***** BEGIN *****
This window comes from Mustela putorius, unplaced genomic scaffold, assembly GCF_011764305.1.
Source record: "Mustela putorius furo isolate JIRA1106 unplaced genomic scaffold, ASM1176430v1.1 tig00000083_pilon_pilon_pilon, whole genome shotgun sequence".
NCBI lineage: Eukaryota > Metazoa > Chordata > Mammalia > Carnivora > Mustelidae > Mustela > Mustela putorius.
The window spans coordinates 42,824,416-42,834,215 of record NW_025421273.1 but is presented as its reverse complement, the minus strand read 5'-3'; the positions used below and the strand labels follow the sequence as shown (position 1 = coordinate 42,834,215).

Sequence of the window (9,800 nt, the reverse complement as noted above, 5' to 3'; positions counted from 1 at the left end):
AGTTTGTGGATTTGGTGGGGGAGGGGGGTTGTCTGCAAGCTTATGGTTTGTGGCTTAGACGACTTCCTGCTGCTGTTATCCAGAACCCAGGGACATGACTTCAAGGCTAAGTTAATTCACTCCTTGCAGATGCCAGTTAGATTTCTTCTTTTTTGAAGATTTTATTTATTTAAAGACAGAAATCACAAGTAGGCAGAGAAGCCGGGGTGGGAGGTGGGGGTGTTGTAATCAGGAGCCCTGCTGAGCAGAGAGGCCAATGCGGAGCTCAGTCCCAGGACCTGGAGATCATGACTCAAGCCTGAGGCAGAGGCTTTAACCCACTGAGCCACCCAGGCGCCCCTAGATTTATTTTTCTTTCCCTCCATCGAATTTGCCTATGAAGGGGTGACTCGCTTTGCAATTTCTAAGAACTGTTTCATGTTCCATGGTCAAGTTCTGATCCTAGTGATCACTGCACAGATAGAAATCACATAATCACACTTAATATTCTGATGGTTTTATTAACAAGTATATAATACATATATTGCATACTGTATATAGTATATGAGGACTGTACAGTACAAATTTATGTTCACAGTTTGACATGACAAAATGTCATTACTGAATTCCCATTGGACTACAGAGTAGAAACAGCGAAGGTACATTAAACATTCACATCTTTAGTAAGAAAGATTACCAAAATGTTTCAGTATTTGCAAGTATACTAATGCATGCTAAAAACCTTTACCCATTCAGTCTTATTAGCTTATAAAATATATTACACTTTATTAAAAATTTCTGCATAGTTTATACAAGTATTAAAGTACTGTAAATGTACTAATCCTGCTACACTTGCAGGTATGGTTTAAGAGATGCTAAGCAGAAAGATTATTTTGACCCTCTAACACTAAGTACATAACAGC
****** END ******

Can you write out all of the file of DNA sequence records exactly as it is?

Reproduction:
This window comes from Mustela putorius, unplaced genomic scaffold, assembly GCF_011764305.1.
Source record: "Mustela putorius furo isolate JIRA1106 unplaced genomic scaffold, ASM1176430v1.1 tig00000083_pilon_pilon_pilon, whole genome shotgun sequence".
NCBI lineage: Eukaryota > Metazoa > Chordata > Mammalia > Carnivora > Mustelidae > Mustela > Mustela putorius.
The window spans coordinates 42,824,416-42,834,215 of record NW_025421273.1 but is presented as its reverse complement, the minus strand read 5'-3'; the positions used below and the strand labels follow the sequence as shown (position 1 = coordinate 42,834,215).

Sequence of the window (9,800 nt, the reverse complement as noted above, 5' to 3'; positions counted from 1 at the left end):
AGTTTGTGGATTTGGTGGGGGAGGGGGGTTGTCTGCAAGCTTATGGTTTGTGGCTTAGACGACTTCCTGCTGCTGTTATCCAGAACCCAGGGACATGACTTCAAGGCTAAGTTAATTCACTCCTTGCAGATGCCAGTTAGATTTCTTCTTTTTTGAAGATTTTATTTATTTAAAGACAGAAATCACAAGTAGGCAGAGAAGCCGGGGTGGGAGGTGGGGGTGTTGTAATCAGGAGCCCTGCTGAGCAGAGAGGCCAATGCGGAGCTCAGTCCCAGGACCTGGAGATCATGACTCAAGCCTGAGGCAGAGGCTTTAACCCACTGAGCCACCCAGGCGCCCCTAGATTTATTTTTCTTTCCCTCCATCGAATTTGCCTATGAAGGGGTGACTCGCTTTGCAATTTCTAAGAACTGTTTCATGTTCCATGGTCAAGTTCTGATCCTAGTGATCACTGCACAGATAGAAATCACATAATCACACTTAATATTCTGATGGTTTTATTAACAAGTATATAATACATATATTGCATACTGTATATAGTATATGAGGACTGTACAGTACAAATTTATGTTCACAGTTTGACATGACAAAATGTCATTACTGAATTCCCATTGGACTACAGAGTAGAAACAGCGAAGGTACATTAAACATTCACATCTTTAGTAAGAAAGATTACCAAAATGTTTCAGTATTTGCAAGTATACTAATGCATGCTAAAAACCTTTACCCATTCAGTCTTATTAGCTTATAAAATATATTACACTTTATTAAAAATTTCTGCATAGTTTATACAAGTATTAAAGTACTGTAAATGTACTAATCCTGCTACACTTGCAGGTATGGTTTAAGAGATGCTAAGCAGAAAGATTATTTTGACCCTCTAACACTAAGTACATAACAGC